Mr Oliver Simmonds: asked the Secretary of State for Air whether the British Overseas Airways Corporation has rendered annual accounts, with statements, particulars and reports, as required by Sections 22 and 23 of the British Overseas Airways Act, 1939.
Mr Oliver Simmonds: The whole of the Committee expected from the Chancellor an able and lucid speech. In fact, we had much more than that. We had one of the most statesmanlike pronouncements on the financial and economic problems of the State to which hon. Members have listened for many a long day. Without comparing my right hon. Friend with the Noble Lord in the other place, I would say that the Chancellor of...
Mr Oliver Simmonds: I shall be very happy to discuss that matter with my hon. Friend if he wishes to do so, and to elucidate any point to which he desires to refer subsequently, but I cannot see that it is quite relevant to the point I am now trying to make. The Chancellor said yesterday that wage rates had in- creased by about 40 per cent. That means that, for a given some of money—and the standard is a sum...
Mr Oliver Simmonds: asked the Prime Minister if he can make any statement with regard to the recent Anglo-American discussions in London concerning post-war civil air transport.
Mr Oliver Simmonds: Could my right hon. Friend explain the relation of these conversations to the Imperial conversations last year, and are any of these concessions in opposition to any of the main decisions made at the Imperial Conference?
Mr Oliver Simmonds: asked the Secretary of State for Air whether he receives, at regular intervals, information from the British Overseas Airways Corporation regarding their detailed operational costs.
Mr Oliver Simmonds: Will my right hon. Friend see that this matter is given closer attention; and is he willing to make the figures, or a summary of them, available to hon. Members?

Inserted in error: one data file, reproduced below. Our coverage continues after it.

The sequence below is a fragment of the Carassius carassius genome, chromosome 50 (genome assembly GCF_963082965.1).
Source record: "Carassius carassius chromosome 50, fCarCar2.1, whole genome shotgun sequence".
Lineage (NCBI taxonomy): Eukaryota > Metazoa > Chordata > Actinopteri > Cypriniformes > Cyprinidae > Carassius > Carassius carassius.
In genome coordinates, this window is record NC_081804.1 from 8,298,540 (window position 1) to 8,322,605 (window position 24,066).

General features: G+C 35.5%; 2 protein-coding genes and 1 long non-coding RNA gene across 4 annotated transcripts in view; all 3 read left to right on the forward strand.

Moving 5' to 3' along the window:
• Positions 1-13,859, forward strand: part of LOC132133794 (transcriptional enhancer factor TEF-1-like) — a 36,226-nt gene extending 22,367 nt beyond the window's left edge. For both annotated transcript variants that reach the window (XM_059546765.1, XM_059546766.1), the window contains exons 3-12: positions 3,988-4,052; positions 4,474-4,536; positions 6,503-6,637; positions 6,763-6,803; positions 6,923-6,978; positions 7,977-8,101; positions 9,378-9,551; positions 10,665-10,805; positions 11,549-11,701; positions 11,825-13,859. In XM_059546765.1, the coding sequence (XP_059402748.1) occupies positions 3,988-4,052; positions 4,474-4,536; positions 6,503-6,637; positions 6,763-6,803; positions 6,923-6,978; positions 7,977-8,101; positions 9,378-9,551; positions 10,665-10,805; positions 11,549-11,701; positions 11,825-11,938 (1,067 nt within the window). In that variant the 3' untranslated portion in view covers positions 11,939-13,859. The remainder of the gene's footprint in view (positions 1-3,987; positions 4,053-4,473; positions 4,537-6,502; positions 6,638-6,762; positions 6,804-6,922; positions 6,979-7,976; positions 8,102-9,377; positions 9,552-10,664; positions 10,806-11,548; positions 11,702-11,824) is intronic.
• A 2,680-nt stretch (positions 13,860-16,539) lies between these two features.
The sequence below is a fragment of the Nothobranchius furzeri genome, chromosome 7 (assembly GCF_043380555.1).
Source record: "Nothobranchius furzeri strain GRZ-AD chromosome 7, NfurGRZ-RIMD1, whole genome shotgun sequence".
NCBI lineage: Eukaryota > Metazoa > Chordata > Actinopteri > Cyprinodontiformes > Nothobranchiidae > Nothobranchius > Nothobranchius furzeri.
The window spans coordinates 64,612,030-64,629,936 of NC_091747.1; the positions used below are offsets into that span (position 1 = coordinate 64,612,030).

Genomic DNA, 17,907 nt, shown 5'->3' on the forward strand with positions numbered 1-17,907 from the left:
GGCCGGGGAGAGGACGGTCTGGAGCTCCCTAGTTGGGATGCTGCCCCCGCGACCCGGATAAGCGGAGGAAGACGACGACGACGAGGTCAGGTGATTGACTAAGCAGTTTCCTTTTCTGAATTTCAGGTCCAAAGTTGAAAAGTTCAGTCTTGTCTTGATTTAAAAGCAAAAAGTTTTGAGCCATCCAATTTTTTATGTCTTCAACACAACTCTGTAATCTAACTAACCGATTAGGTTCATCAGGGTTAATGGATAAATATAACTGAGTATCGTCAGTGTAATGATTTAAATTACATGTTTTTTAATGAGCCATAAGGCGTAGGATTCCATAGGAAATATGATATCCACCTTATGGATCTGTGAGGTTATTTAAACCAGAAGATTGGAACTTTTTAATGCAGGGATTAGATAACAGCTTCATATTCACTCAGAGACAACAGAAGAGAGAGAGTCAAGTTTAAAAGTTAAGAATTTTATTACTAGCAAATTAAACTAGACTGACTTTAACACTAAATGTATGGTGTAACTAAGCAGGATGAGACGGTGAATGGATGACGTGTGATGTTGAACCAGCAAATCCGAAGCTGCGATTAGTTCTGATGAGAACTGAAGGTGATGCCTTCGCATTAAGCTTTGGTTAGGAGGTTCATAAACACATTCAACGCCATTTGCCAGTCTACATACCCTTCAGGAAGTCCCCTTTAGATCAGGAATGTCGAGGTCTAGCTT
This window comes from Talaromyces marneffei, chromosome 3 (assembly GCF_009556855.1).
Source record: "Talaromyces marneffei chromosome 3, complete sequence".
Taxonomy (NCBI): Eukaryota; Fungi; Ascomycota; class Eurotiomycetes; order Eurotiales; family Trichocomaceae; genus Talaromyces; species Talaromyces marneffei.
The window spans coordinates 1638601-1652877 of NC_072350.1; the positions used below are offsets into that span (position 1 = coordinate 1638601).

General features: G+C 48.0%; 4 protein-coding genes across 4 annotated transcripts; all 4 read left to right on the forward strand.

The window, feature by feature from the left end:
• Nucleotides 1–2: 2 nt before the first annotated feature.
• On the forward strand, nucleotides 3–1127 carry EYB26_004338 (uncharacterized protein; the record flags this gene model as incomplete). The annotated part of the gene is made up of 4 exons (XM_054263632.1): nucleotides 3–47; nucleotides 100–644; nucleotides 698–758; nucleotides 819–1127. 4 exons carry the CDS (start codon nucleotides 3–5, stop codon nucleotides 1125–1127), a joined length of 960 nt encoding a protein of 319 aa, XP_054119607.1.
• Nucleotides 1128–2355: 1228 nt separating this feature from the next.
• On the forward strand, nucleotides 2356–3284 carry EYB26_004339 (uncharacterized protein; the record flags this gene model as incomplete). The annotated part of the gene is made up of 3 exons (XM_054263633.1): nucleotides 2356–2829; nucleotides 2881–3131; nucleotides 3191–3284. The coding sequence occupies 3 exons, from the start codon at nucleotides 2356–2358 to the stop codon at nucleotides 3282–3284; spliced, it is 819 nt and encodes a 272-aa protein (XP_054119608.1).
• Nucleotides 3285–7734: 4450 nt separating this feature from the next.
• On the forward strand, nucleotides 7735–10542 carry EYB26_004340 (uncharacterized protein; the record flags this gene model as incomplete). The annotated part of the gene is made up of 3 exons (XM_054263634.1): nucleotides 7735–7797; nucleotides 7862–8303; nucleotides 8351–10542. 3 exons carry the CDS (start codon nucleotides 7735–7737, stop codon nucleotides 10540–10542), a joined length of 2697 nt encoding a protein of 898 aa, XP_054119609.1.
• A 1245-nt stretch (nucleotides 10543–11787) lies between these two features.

Mr Oliver Simmonds: But is it not a fact that the question of the efficiency of the Corporation was very much under consideration by the House; and what information does my right hon. Friend propose to give the House?
Mr Oliver Simmonds: In view of the unsatisfactory nature of the answer, I beg to give notice that I shall raise the matter on the Adjournment at an early date.
Mr Oliver Simmonds: asked the Prime Minister what decision has been taken by the Government to remove the control of civil aviation from the Air Ministry.
Mr Oliver Simmonds: Is the right hon. Gentleman aware that in the Debate on the Report stage of the Air Estimates, with the exception of the Ministers of the Departments, the House was unanimous that this step should be taken? Will he see that the Government give it further and early consideration?
Mr Oliver Simmonds: asked the Secretary of State for the Home Department whether the Regulations regarding fire-watching have been reviewed in the light of recent air-raids; and what conclusions have been reached.
Mr Oliver Simmonds: Would my right hon. and learned Friend bear in mind that if he wants to avoid financial waste the way to build houses is by private enterprise?
Mr Oliver Simmonds: Could the Minister try to find a better word than "prefabrication" in order to make these houses attractive to those who will live in them?
Mr Oliver Simmonds: asked the Secretary of State for Foreign Affairs if he will state the present situation with regard to the Russo-Finnish peace talks.
Mr Oliver Simmonds: asked the Secretary of State for Air if he can make any statement with regard to the nature and extent of fighter opposition in recent British night and day bombing raids over enemy territory.
Mr Oliver Simmonds: asked the Parliamentary Secretary to the Ministry of War Transport why hired undertakings under the Ministry of War Transport haulage organisation receive disadvantageous financial treatment compared with controlled undertakings.
Mr Oliver Simmonds: Is my hon. Friend aware that there is grave dissatisfaction about these inequalities, and will be receive a deputation from these hired operators?
Mr Oliver Simmonds: Would the hon. Gentleman say whether the publication of this information would show the inefficiency of State control?
Mr Oliver Simmonds: Then is the policy of the Air Ministry that, the less information they give to B.O.A.C. and the House as to post-war intentions, the more successful civil aviation will be?